At least I think it is.
Most every kid knows that if you catch an anole (those ubiquitous little colour-change lizards*, chameleons we used to call them) and place it on it's back it seems to go into some sort of trance state, like an orientation-induced hypnosis.
Now I'm sure someone out there can tell me, and I know also that if I were so inclined and had the time to do it I could sieve the endless wastes of the internet and find the real reason, but for right now I'm more content to simply wonder out loud. I find myself much happier when I'm allowed to hold a sort of internal discourse (which is then expressed here, externally) on things of wonder.
I'm glad, you see, that there are still wonders in the world, still things that we haven't figured out. I'm glad everything isn't open to us like a big book, whose knowledge can be ours simply by flipping pages and scanning for the pretty pictures. I like that we have to fight and struggle for the answers, and even then there's the possibility the answers we get are wrong, or are right only when applied to the very small problem we're focused on, and not the big problem we can't even see yet. I like the fact that something like a pair of ivory-billed woodpeckers can suddenly come out of extinction in a forest in Arkansas after 60+ years of us being certain they were gone. I love it when Nature throws us a curve ball.
I'm both immensely reassured and deeply terrified that there are things out there so vast and unknowable that everything we are is as a single mote in their collective eye.
So why do anoles (and I think toads too) fall asleep when you put them upside down on your hand? Almost every other creature in the world will fight like the Deeevil hisself when placed in a position that they do not like, including upside down or seated in a cleverly-designed insect roller coaster. Turtles, the most maudlin of all creatures, will fight to their last to be right-side-upped. So anoles don't fit the bill properly. Their giant sibling the alligator USES being upside down (at least temporarily) when doing that death spin thing they do to tear huge hunks of their last airboat-carried meal apart. Sloths, who have little or no real relationship to anoles spend almost their entire life hanging mostly upside down. Flies, whose braincase is mostly taken up with eyes (I mean really, how much intelligence does it take to sneak up on a pile of dung?) have enough computing power to flail their little legs around all crazy-like when they're upside down. So what is it about being upside down that stuns anoles into quiescence?
And furthermore, what do they THINK about when they're lying there with their little mint-green bellies exposed? They seem pretty calm about it, they do. Their respiration doesn't increase, they don't flail about, they even stop trying to bite. They simply relax. So the question then, to me, becomes "What are they thinking about?"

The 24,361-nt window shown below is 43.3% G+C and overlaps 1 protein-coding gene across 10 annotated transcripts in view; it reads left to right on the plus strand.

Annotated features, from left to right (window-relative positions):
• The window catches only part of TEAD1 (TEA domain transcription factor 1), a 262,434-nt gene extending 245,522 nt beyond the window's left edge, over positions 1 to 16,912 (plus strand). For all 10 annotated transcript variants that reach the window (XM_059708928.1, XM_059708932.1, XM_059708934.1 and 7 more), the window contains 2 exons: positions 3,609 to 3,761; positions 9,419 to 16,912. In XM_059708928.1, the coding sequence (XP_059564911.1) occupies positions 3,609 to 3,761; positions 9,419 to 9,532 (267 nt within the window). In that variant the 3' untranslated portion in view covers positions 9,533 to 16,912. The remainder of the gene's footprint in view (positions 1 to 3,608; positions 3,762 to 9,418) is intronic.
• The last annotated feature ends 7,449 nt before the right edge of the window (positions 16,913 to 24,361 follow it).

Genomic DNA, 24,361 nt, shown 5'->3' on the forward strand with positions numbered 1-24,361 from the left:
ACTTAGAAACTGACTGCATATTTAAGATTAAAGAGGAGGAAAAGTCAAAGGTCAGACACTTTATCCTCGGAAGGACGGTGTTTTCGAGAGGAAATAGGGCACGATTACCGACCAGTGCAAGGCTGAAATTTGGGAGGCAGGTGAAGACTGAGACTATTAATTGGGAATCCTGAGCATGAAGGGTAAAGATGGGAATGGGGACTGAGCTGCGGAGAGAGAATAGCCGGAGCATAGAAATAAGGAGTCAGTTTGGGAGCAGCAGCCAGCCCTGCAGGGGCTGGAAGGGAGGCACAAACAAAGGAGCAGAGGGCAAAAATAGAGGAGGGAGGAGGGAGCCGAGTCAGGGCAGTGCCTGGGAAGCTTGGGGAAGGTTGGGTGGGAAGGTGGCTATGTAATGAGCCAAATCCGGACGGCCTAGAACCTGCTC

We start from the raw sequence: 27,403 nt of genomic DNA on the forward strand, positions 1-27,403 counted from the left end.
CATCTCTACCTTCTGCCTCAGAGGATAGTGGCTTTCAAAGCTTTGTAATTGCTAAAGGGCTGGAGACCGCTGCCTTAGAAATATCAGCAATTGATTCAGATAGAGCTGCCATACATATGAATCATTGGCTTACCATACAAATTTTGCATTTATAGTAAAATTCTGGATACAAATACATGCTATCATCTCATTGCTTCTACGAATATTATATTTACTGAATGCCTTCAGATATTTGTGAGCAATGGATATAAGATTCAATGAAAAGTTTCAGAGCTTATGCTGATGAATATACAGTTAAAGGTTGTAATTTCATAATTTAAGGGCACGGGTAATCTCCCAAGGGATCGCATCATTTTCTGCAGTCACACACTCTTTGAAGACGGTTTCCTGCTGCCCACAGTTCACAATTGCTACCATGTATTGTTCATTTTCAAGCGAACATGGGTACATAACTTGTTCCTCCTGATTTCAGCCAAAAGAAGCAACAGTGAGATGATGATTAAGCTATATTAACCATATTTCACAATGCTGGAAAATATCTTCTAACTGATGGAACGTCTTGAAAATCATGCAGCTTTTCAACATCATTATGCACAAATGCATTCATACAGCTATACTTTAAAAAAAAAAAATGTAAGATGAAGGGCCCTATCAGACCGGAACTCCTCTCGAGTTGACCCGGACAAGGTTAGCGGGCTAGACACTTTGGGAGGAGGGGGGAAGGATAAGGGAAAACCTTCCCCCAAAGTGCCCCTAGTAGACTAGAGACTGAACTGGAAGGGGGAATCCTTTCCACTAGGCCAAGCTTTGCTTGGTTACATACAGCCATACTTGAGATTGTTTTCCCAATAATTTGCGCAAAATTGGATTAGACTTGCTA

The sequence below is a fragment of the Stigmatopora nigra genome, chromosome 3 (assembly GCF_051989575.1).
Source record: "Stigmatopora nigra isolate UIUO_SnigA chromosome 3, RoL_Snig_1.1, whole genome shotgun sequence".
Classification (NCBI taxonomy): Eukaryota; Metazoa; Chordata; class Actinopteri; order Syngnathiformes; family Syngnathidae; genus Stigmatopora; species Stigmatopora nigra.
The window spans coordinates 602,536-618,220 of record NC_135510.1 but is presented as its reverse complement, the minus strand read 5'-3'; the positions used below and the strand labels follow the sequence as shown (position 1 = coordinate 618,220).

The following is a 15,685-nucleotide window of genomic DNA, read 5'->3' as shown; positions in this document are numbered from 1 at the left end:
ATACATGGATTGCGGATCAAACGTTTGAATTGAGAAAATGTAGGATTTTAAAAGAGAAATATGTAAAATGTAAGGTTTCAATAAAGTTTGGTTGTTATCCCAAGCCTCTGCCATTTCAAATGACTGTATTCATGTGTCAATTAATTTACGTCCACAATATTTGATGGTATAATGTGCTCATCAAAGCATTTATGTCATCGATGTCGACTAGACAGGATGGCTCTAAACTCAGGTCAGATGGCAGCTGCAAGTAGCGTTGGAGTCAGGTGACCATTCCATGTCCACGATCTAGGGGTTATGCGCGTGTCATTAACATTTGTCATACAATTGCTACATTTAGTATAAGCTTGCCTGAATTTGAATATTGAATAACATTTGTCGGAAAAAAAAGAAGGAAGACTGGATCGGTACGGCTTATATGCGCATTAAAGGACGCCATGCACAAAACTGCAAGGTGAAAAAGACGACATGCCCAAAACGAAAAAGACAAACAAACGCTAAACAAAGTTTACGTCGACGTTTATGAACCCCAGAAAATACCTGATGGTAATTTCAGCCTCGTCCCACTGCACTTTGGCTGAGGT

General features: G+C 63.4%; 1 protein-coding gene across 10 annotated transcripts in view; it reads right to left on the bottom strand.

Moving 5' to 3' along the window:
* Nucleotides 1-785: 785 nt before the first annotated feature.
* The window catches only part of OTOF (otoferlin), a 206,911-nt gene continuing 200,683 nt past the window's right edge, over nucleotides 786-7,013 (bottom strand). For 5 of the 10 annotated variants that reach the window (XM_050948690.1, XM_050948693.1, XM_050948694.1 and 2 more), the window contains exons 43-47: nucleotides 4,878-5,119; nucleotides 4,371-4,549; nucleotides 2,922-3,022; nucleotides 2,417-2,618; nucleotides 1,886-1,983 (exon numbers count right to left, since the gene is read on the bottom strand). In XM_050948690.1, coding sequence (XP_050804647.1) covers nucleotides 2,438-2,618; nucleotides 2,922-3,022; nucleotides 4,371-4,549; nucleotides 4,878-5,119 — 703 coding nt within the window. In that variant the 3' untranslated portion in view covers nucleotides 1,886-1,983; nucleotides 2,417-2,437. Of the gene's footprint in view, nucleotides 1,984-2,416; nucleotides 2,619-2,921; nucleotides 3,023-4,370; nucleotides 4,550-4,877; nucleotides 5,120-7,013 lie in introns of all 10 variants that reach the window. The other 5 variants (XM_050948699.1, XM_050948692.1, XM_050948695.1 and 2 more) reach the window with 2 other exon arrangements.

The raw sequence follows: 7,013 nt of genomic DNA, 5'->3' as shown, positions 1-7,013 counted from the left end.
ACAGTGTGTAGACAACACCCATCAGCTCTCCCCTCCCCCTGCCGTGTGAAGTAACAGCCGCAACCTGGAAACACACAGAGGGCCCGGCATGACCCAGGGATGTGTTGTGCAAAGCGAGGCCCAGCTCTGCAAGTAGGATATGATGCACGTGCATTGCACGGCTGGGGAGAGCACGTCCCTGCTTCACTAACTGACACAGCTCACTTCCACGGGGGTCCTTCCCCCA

Before you start tossing off angry comments to me, I know anoles don't think, or at least they don't cognate in the same manner that we do. I know their little skulls are just big enough to house their basic functional limits, just enough wetware to tell them how to climb, how to eat bugs, what bugs won't fit in their mouths, and how to make that little red thing come out of their throats properly so it'll score them a piece of tail. I doubt seriously that there are anoles out there who are quoting the lizard version of Shakespeare, or who are deeply engaged in a comprehensive study of the heavens. I would even be surprised to find that there might be an anole or two out there who has a conciousness of self.
But damnit, what are they thinking about when they're upside down?
"Oh dear, another Biology 101 teacher is going to show off my limb articulation."
"Sheesh, here we go again. I hate my belly being rubbed."
"Wow...everything is so...wow...so...wow. Dude."
"Eeek, everyone can see my no-no spot!"
I really have to wonder. So tell me, what do YOU think anoles think about when they're turned upside down.
* You'll no doubt have noted that I used the letter 'z' in the word "lizard" today. If you did, congratulate yourself on your perception. If you didn't, just tell everyone you did spot it and I'll back your play. I used that 'z' because when I try and spell "lizard" with an 's' it looks rather peculiar--"lisard." It looks like I'm trying to spell the name of that nice waiter who works at that fancy-schmancy french restraunt downtown, "La Maison Bouffe la Tete" and not describing a small, leggy reptile that lives in your azelea bushes and eats small insects.